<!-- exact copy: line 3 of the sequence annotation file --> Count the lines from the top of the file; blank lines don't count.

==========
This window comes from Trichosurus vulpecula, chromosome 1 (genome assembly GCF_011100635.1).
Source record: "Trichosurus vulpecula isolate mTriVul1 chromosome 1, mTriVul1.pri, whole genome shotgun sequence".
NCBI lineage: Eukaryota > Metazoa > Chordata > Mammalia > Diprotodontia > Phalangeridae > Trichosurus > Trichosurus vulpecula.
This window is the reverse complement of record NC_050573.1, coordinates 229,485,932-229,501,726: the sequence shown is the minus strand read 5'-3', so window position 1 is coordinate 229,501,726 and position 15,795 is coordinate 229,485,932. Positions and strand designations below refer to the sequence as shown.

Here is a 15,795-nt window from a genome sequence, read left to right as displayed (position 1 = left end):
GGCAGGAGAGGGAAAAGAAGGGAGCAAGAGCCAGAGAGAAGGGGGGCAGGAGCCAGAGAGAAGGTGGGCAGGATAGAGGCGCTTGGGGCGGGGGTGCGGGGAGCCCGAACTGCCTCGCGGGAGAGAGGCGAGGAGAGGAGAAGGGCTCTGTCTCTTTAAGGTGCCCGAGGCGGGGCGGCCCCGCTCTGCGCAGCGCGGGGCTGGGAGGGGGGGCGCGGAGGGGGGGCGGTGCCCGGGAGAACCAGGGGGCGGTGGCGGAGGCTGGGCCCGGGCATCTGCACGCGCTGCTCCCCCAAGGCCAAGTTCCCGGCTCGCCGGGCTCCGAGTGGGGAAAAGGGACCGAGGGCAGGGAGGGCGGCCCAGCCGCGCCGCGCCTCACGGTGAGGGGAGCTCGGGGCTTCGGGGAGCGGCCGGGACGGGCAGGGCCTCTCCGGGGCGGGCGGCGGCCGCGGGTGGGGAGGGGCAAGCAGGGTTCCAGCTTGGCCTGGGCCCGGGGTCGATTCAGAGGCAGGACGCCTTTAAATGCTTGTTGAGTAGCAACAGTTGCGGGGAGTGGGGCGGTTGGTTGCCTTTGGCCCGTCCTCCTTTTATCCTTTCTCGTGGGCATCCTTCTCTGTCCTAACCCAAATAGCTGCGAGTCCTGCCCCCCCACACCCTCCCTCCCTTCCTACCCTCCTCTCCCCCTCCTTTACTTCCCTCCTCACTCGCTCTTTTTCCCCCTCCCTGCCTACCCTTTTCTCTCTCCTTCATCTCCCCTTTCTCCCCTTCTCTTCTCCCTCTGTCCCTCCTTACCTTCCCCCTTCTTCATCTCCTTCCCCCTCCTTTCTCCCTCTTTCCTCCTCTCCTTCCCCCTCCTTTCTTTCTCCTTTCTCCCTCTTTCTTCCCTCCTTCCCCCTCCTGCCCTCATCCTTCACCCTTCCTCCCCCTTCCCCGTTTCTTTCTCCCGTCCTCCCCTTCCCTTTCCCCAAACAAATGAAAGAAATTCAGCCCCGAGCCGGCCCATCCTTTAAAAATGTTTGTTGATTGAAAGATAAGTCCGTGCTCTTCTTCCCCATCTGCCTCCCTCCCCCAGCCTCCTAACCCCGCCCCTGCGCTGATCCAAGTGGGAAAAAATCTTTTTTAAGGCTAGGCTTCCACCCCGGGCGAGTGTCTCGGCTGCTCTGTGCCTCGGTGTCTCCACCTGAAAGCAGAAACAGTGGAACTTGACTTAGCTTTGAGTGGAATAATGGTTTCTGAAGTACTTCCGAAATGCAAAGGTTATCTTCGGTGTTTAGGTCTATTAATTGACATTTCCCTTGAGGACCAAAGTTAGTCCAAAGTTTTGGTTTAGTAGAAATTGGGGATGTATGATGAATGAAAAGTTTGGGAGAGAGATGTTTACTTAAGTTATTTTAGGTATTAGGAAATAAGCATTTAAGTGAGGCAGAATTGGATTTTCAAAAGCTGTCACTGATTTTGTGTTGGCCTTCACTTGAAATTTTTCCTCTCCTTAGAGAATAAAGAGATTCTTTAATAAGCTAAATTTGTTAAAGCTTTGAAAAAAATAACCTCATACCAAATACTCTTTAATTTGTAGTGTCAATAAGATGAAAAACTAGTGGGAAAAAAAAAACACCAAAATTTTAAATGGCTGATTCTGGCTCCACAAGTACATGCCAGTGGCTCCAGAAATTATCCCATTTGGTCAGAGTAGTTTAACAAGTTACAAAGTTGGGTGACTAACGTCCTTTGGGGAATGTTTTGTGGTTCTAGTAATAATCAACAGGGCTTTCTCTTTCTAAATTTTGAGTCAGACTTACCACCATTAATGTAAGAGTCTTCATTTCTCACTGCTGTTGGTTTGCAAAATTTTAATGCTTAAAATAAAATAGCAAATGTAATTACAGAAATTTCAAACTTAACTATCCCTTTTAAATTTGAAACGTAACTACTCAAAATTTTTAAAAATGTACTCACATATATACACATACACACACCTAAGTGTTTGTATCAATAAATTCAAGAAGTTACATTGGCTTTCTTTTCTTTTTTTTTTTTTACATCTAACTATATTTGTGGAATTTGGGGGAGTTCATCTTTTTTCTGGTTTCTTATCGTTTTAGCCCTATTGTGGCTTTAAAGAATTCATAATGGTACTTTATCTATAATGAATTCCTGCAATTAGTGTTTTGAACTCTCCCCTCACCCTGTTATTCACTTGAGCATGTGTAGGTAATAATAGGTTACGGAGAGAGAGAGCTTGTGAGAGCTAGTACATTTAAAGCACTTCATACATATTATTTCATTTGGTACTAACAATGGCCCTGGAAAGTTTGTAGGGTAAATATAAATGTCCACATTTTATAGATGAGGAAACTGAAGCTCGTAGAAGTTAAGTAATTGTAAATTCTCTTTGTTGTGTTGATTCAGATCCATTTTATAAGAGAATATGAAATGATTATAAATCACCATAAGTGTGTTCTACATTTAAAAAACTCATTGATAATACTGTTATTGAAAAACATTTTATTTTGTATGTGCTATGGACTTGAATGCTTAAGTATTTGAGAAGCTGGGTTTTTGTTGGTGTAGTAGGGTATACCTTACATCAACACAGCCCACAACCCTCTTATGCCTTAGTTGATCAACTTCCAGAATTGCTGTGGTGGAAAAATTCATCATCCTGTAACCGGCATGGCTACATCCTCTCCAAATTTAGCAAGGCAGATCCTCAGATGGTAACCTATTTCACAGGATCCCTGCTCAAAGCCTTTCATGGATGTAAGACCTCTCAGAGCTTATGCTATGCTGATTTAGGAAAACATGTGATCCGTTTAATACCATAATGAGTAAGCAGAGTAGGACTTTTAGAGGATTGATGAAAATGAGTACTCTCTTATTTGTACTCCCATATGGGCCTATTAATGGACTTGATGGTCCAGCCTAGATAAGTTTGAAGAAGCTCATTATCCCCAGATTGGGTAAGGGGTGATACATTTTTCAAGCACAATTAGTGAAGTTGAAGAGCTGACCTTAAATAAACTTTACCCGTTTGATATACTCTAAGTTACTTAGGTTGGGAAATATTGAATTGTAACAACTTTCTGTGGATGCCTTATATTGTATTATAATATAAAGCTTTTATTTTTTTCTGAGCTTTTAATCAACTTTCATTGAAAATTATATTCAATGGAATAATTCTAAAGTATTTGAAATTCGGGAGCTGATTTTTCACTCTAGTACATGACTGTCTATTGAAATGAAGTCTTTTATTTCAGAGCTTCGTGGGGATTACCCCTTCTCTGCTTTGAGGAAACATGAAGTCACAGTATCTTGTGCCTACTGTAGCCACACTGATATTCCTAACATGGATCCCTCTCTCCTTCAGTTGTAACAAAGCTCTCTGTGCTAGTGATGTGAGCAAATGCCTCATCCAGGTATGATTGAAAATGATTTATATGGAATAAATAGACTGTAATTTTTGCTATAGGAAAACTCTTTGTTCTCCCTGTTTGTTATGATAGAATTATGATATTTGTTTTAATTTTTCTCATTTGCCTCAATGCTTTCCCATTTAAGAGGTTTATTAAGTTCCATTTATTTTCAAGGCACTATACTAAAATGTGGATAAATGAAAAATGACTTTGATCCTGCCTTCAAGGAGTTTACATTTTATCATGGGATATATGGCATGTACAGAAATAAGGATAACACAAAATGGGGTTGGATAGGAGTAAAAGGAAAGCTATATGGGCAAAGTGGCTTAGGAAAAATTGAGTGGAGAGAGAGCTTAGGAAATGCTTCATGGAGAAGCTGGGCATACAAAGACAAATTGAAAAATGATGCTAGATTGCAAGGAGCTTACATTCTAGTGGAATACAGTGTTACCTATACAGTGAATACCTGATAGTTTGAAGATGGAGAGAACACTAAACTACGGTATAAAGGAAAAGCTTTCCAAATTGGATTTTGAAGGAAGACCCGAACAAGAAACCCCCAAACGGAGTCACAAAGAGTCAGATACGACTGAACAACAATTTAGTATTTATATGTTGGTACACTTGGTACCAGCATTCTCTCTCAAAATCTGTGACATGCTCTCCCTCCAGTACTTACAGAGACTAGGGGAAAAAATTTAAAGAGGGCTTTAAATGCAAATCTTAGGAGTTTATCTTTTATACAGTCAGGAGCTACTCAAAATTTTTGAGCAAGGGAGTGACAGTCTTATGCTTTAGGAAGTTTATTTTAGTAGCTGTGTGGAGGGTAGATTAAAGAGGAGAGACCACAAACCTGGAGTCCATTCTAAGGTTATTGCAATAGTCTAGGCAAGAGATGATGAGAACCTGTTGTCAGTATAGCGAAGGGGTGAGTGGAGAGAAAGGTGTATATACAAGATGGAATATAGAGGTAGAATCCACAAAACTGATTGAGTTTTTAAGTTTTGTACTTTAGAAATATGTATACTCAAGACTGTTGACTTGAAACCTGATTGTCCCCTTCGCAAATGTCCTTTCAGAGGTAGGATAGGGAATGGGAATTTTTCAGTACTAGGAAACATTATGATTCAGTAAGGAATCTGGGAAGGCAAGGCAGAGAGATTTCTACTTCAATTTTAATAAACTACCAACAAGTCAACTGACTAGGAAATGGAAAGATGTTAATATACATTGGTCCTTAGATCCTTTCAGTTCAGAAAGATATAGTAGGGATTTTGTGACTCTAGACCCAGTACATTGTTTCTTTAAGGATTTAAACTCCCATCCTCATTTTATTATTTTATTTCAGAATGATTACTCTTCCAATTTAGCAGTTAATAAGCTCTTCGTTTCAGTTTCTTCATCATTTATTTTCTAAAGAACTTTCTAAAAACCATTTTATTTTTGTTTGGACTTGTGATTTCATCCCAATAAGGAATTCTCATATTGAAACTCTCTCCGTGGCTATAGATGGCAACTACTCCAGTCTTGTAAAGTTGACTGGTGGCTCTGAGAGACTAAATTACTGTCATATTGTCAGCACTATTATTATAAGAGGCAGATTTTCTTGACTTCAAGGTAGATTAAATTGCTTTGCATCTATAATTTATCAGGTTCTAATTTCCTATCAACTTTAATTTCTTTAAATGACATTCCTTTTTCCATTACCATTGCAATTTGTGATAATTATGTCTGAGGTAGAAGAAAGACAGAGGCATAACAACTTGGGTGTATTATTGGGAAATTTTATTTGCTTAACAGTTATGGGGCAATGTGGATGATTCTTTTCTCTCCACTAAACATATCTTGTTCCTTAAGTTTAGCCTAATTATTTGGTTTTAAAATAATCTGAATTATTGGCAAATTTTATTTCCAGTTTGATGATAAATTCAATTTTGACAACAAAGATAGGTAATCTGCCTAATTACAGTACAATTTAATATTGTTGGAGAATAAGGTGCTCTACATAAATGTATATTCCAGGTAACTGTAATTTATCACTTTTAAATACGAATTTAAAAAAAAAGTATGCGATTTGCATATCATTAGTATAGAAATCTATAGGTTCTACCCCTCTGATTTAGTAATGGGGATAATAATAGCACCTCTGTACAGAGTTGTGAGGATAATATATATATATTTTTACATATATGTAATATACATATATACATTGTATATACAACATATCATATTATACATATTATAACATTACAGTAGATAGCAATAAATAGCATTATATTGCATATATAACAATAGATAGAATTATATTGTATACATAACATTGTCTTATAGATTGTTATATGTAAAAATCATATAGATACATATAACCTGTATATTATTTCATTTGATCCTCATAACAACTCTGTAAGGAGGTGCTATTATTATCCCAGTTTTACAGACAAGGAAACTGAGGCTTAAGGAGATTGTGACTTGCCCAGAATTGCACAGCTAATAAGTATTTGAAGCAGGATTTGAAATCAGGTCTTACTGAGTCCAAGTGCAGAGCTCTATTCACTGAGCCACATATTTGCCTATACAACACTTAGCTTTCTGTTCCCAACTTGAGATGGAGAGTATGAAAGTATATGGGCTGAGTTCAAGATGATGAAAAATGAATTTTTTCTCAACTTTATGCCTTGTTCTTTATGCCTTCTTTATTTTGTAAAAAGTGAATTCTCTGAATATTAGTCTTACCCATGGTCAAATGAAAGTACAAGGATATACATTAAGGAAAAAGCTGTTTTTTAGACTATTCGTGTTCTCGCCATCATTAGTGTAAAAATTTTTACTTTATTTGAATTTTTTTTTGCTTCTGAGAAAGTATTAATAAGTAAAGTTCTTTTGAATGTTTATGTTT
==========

NCBI lineage: Eukaryota > Metazoa > Chordata > Mammalia > Diprotodontia > Phalangeridae > Trichosurus > Trichosurus vulpecula.